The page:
The choices your character makes help show you who they really are, and of course this is constantly changing. A character that always punches first and ask questions later may grow to regret this instinct and try to improve themselves. A cautious bard may pick up a magic item and try it out just to see what it does. A lonely hunter may find love and now have to wrestle with a new priority in their life. As the story changes, the characters change with it and change the story. And the best part is that most RPGs are not solo games, so you are also discovering things about every character in the party.

Exploring Party Relations

A good campaign is like a relationship. There are lots of surprises as you discover new things about each other in the beginning. But once you get past that initial stage, you discover how things tie together and shape yourself and everyone you interact with. The wonders never cease, and the surprises are all the more surprising because the more time you are around someone the less you expect to be surprised.

For example, your group will likely get in a rhythm established in the early game of the campaign. You will quickly learn who goes out in front for combat and who fights from a distance. You learn who can take hits and who needs protecting. You learn who is effective at persuading NPCs and who is entertaining to watch interact with them. You learn who scouts ahead when you explore, what order you march in, and who ultimately is the expert in various skill checks. And you will probably figure out fairly quickly who the group’s moral compass is.

But once you have discovered that comfort level, you start to deviate from it. Your group may have other characters that are fairly good at skill checks and want a chance to shine, or they may have story reasons for not defaulting to the comfortable party member. Characters will make dumb decisions, because everyone does, and sometimes players would rather be entertained than get it right. This also teaches you what characters consider important.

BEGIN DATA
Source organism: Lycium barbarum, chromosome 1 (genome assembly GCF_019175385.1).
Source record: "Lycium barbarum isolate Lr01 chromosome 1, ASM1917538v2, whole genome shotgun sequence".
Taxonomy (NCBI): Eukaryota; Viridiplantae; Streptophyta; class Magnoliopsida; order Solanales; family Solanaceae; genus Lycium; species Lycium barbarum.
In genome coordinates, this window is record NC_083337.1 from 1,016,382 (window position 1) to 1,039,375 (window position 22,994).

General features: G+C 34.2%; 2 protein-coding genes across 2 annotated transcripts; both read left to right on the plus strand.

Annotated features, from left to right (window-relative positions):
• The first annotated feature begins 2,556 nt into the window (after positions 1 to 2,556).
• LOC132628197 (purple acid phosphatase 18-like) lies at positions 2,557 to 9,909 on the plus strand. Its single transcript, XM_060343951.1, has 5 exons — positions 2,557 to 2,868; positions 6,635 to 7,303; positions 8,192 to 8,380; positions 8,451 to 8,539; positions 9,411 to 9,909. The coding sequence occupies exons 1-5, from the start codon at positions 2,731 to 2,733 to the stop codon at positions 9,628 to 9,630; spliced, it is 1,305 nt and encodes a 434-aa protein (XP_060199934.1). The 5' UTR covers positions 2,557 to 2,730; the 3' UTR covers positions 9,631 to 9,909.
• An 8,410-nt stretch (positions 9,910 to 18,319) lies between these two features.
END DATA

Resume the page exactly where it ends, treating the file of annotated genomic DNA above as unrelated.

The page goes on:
New interactions grow from these encounters. The orc and Halfling develop a fastball special attack. The dwarf develops a crush on the elf he did not trust before. The human saves the gnome’s life. The goliath pranks the half-elf. Eventually players are having their characters do things just to see how it changes the story so that they can try to discover new sides of everyone.

Closing Thoughts

Not everyone wants a long deep story-focused game, and that’s ok. If you are more combat or stat focused, you can plan your character out from scratch to level 20. If you are more about achievements than discovery, keep a list of quests and work hard to make sure you are never split from the party. And if you are just there to socialize with other players, then have fun and just try not to make anyone uncomfortable.

A roleplaying game always works best when everyone is on the same page about what sort of game that they are playing. It helps to have a variety of sticks, stones, rubbers, and glues in your group. It makes things interesting. But the ultimate story goal needs to be something that everyone is working towards.

I still recommend the AGE system to anyone that wants to learn RPGs. If you are not familiar with the Dragon Age games, or you are introducing a young group, the Fantasy AGE system may be a better fit for you. And by all means, watch the Geek and Sundry videos to build some excitement about playing the game!